The major federal subsidies for health insurance are the tax exclusion for employer-sponsored coverage, which cost $250 billion in fiscal year 2013 (more now), and the ACA premium tax credits and cost-sharing reduction payments (costing $37 billion and $8 billion respectively in 2016). The employer coverage tax exclusion provides greater benefits for higher-income individuals in higher tax brackets while the ACA premium tax credits and cost-sharing reduction payments benefit lower-income individuals. The federal government also offers tax subsidies for contributions to flexible spending accounts and health savings accounts.
The employer-sponsored coverage tax exclusion attracts lower-risk individuals into the risk pool, driving premiums down, but also creates an incentive to purchase more costly coverage, driving premiums up. The CBO believes that the second effect is the stronger, but that it would be significantly offset by the Cadillac tax. The CBO projects that the primary effect of the tax credits will be to draw healthy people into insurance markets and thus to drive premiums down.
While employee benefits tax exclusion encourages employees who benefit from it to purchase more costly insurance coverage, the method by which premium tax credits are determined incentivizes beneficiaries to purchase less costly insurance. The CBO believes, however that the cost-sharing reductions draw less healthy people into the market and encourages consumption of health services, thus driving premiums up. Tax subsidies for FSAs and HSAs have complex effects, both restraining and stimulating premiums.
The transitional reinsurance program reduced premiums 10 percent in the individual market in 2014 but will have less of an effect as is phases out. The fee that financed it, however, raised premiums in the group markets. The health insurance tax, marketplace user fees, Patient-Centered Outcomes Research Institute fee, and risk-adjustment administrative fee increase premiums, probably by about 2 to 2.5 percent.
The Effect Of ACA Regulations
The CBO report examines the effect of 10 ACA regulations on insurance premiums. The CBO estimates that the individual mandate will have a significant effect on lowering premiums, by as much as 20 percent, because it drives healthy individuals into health insurance markets. The CBO believes that individuals will comply with the mandate even though the penalty amount is less than the cost of insurance because insurance is valuable in itself while an individual who pays the mandate penalty gets nothing in return. The CBO also believes that some will obey the mandate simply because it is a mandate. The CBO projects, on the other hand, that the employer mandate will not have a noticeable effect on premiums, as it will simply shift individuals from the non-group to the group market and does not increase the size of the pool.
The report considers together the effect on premiums of three of the major ACA insurance reforms — the requirements that nongroup and small group policies cover 10 essential health benefits and preexisting conditions and meet minimum actuarial value standards. The CBO had estimated in 2009 that a similar set of requirements would raise premiums 27 to 30 percent in the nongroup market, primarily because of the fact that nongroup policies had comparatively much higher cost sharing before 2014. The CBO had projected that the reforms would have little effect on the group market, where coverage was more generous. The CBO notes that average premiums have been lower than expected in the exchanges, possibly because the CBO had overestimated the effect of these reforms.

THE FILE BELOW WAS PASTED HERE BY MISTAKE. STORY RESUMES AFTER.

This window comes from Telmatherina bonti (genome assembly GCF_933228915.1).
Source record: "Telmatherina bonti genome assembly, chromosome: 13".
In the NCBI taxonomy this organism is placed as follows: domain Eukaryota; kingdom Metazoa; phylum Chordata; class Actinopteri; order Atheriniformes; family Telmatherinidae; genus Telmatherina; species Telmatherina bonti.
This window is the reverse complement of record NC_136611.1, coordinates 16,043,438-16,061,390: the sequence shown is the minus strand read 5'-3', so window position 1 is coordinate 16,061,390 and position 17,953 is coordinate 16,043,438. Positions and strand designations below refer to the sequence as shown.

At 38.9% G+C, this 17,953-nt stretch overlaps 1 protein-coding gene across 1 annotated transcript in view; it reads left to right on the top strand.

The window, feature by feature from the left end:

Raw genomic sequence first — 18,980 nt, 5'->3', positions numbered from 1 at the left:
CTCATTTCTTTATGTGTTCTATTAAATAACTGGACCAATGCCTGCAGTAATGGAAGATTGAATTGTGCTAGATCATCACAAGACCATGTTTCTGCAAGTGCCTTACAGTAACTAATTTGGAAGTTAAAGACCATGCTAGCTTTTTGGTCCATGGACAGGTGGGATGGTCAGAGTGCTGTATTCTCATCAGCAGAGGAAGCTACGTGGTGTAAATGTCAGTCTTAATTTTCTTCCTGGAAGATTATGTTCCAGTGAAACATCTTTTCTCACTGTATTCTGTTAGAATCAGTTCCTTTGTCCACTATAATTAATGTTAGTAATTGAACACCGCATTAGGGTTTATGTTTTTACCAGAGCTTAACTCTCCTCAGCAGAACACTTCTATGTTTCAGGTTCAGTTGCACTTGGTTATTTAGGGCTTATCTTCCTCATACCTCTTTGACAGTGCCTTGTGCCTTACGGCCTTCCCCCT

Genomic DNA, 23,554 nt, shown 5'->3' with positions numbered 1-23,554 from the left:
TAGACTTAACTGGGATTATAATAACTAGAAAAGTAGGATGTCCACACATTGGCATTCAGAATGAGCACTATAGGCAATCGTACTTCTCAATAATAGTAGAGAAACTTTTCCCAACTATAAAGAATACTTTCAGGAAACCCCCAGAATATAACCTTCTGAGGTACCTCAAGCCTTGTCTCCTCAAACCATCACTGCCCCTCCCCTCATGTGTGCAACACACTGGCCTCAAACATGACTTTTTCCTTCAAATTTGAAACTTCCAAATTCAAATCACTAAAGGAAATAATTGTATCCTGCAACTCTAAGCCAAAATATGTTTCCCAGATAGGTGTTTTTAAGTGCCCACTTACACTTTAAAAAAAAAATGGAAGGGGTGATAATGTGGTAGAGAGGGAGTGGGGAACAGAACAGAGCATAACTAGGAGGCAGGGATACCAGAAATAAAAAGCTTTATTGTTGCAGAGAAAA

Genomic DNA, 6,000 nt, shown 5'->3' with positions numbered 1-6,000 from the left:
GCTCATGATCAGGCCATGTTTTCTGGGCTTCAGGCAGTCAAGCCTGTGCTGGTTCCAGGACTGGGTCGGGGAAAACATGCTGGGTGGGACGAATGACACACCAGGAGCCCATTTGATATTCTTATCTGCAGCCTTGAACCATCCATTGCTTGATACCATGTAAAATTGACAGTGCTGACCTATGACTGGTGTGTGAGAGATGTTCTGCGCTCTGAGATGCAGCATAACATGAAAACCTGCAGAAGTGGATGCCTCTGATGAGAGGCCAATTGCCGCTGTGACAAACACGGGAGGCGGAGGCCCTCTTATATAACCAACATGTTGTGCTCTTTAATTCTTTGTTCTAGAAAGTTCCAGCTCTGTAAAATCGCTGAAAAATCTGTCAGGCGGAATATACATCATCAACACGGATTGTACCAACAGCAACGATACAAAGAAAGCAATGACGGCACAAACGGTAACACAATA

The CBO projects that guaranteed issue, guaranteed renewability, modified community rating, and the 3 to 1 ratio limit on age rating will increase premiums in the nongroup market although it does not predict by how much. Although there is some evidence that rate review reduces proposed premiums, the CBO is skeptical as to the extent to which it reduces premiums on net, since insurers can always ask for higher premiums than they need expecting reduction.
The risk adjustment program dampens variation in premiums among insurers but it is a zero-sum game– it does not reduce premiums overall. Finally, the minimum medical loss ratio requirement has probably reduced premiums in the short-term but will have a minimal impact in the long-term. The CBO notes that small groups can opt out of a number of the ACA regulations by self-insuring and that some plans continue to qualify as grandfathered or transitional.
The final section of the report describes the costs that insurers face (a topic covered in more depth in an appendix) and what insurers can do to control their costs. Those who follow health insurance issues will not be surprised to find that the vast majority of premium revenue is spent on claims, that administrative costs are much higher in the nongroup than in the group markets (and lowest in the large group market), and that profits in the 2011-2012 period were in the 2 to 3 percent range in the group markets and were negative (-1 percent) in the nongroup market.
Steps insurers can take to reduce premium growth include the use of provider networks, utilization management, increased cost-sharing, and price competition. The CBO observes, as have many others, that insurance markets in the United States tend to be highly concentrated, reducing the potential effect of competition.
There is plenty of ammunition for both supporters and opponents of the ACA in the CBO report. The CBO agrees with opponents that ACA regulations and taxes have increased premiums. The CBO is skeptical that provisions of the ACA intended to restrain premium growth, such as rate review and the medical loss ratio provisions, have had a significant effect on premiums. But the CBO sees some of the most often challenged provisions of the ACA, like the individual mandate and premium tax credits, as in fact bringing down premiums. And it does not believe that often-criticized regulatory requirements, such as the essential health benefit requirement, are major cost drivers.
In fact the one regulatory requirement that the CBO identifies as having the greatest effect on increasing premiums is the ACA’s increase in the minimum actuarial value of nongroup plans, which is ironic given the criticism that the ACA has received for increasing cost sharing. Most importantly, the premium increases that the CBO projects for the coming years under the ACA are modest, lower than premium increases in the early 2000s before the ACA. The report decisively rejects the predictions of some ACA opponents that the ACA is about to put insurance markets into a death spiral with steadily rising and unaffordable premiums.